But the other side of this meat-bones equation is true too.
Am I willing to learn from someone who is not right about everything, but is right about some things? Am I willing to learn from a pastor who preaches from the Message (pet peeve, great tool, but NOT a translation!)? Am I willing to learn things from The Bible for Normal People podcast, even though I’m not always tracking with their theology? What about learning from my Muslim friend? (Ouch. Said it. What now?) You can carry the food analogy one step further…most food needs a little bit of salt. Most teaching shouldn’t just be taken as-is either. When you decide if you should trust someone’s teaching, remember that you’re choosing the teaching, not the teacher, and you can respect the person and some of what they teach without placing your absolute trust in everything they say. Except the Bible. Trust that.
I hope these guidelines will help you as you decide whether you should trust someone’s teaching that you hear in church or read in a book or even hear in a song. It’s these same principles I used to process through Joan Hunter’s new book, Love Again, Live Again. You can read my review below.
My Review of Love Again, Live Again
Joan Hunter leads a deliverance ministry that has gotten some attention over the years. I requested an Advanced Reader Copy of her new book, and I have to admit that this review is hard to write. There is potential for some good points, but see, this book triggers a whole bunch of those “should you trust someone’s teaching?” questions we just went through.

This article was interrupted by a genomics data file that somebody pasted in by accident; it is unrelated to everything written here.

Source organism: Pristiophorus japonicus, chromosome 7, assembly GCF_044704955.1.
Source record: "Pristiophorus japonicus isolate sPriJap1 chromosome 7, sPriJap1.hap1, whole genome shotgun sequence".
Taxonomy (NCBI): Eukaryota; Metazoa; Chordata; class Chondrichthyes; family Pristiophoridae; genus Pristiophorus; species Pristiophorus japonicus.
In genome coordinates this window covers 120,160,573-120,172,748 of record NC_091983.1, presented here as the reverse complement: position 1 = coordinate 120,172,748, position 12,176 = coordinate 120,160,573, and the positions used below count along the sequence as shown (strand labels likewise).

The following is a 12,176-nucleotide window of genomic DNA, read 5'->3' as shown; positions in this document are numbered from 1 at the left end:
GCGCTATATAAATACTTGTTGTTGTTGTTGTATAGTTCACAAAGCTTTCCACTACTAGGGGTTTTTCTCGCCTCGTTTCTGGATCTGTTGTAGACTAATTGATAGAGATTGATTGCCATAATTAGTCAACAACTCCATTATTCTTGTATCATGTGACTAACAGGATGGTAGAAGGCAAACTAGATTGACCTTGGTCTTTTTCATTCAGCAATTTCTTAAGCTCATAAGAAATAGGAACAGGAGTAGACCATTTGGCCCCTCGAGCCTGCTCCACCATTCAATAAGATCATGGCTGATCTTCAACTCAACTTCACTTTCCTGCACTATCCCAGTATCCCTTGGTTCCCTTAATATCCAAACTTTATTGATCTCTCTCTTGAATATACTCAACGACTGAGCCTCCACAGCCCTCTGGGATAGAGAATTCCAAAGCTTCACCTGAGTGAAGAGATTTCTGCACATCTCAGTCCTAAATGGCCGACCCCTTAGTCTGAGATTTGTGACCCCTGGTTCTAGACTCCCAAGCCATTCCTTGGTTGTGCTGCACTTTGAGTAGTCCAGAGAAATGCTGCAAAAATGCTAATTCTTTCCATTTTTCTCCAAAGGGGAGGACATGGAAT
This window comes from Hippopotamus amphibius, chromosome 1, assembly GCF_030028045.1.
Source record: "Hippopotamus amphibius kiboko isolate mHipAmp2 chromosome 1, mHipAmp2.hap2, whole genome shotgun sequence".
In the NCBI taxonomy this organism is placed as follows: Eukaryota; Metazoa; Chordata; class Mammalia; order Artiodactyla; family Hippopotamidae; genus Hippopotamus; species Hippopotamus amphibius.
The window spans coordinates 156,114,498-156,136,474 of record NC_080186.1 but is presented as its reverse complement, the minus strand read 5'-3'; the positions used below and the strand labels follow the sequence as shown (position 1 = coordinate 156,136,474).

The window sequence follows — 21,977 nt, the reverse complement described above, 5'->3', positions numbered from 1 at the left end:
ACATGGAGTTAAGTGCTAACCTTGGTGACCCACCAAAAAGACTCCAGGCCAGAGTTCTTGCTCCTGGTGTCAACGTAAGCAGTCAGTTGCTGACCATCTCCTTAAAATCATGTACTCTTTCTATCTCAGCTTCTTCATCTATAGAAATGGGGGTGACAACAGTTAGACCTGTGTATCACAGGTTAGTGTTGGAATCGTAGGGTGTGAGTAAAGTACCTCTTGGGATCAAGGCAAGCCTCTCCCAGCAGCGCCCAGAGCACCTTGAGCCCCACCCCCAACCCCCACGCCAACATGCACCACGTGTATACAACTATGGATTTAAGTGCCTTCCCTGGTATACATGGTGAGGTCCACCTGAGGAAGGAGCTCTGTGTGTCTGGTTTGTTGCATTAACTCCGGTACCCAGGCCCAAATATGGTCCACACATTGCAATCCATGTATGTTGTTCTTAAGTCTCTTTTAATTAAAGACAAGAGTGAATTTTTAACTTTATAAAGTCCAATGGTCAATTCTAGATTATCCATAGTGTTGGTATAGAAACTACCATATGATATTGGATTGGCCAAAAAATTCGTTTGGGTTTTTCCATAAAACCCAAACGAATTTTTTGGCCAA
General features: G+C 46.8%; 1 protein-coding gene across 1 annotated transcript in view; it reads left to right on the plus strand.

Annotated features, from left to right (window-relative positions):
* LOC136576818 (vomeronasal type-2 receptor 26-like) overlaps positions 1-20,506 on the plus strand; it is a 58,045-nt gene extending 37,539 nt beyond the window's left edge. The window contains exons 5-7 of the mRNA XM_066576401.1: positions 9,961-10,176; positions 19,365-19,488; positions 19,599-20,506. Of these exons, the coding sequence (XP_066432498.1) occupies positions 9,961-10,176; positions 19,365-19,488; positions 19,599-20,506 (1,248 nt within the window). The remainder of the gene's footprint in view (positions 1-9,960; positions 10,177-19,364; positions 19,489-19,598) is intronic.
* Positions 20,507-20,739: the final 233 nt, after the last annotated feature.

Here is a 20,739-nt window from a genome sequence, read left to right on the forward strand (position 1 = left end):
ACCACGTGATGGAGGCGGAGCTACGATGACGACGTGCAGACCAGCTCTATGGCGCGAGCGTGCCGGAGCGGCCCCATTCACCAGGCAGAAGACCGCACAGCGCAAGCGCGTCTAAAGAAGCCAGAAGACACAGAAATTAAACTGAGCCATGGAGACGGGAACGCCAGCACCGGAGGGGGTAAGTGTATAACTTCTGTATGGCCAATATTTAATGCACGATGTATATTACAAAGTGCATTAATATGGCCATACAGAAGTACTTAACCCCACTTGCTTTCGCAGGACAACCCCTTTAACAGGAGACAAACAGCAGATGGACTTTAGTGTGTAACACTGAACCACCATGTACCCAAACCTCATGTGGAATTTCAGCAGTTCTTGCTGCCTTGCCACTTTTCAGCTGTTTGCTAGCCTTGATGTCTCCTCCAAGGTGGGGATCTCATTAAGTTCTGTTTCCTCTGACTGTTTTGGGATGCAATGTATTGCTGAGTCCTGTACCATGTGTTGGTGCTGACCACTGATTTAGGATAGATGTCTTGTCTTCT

It’s hard to write that because I want to be kind. I’m not making a character judgment here, and I have deep respect for anyone who dedicates their life to ministry. But as a reviewer and a teacher, I am duty-bound to make a quality judgment. And for that reason, I can’t recommend this book. If I hadn’t made a commitment, I wouldn’t be sharing this review.
My first challenge with reading this book was the organization or lack thereof. I honestly had a hard time understanding who the book was for, what it was supposed to be about, and the connections she was making because it just seemed really disjointed and disorganized. (Disclaimer: The review copy I received also contributed to this; it had some major formatting issues that you shouldn’t see in the published version. I did my best to work through and ignore those, but they may have colored my perception.) To be honest, I was really surprised to have this experience with a seasoned author. It was really hard to follow. It’s the kind of thing that works in a conversation that jumps from topic to topic, but not in a book, and I wonder if she does better with speaking than writing. It’s not everyone’s thing.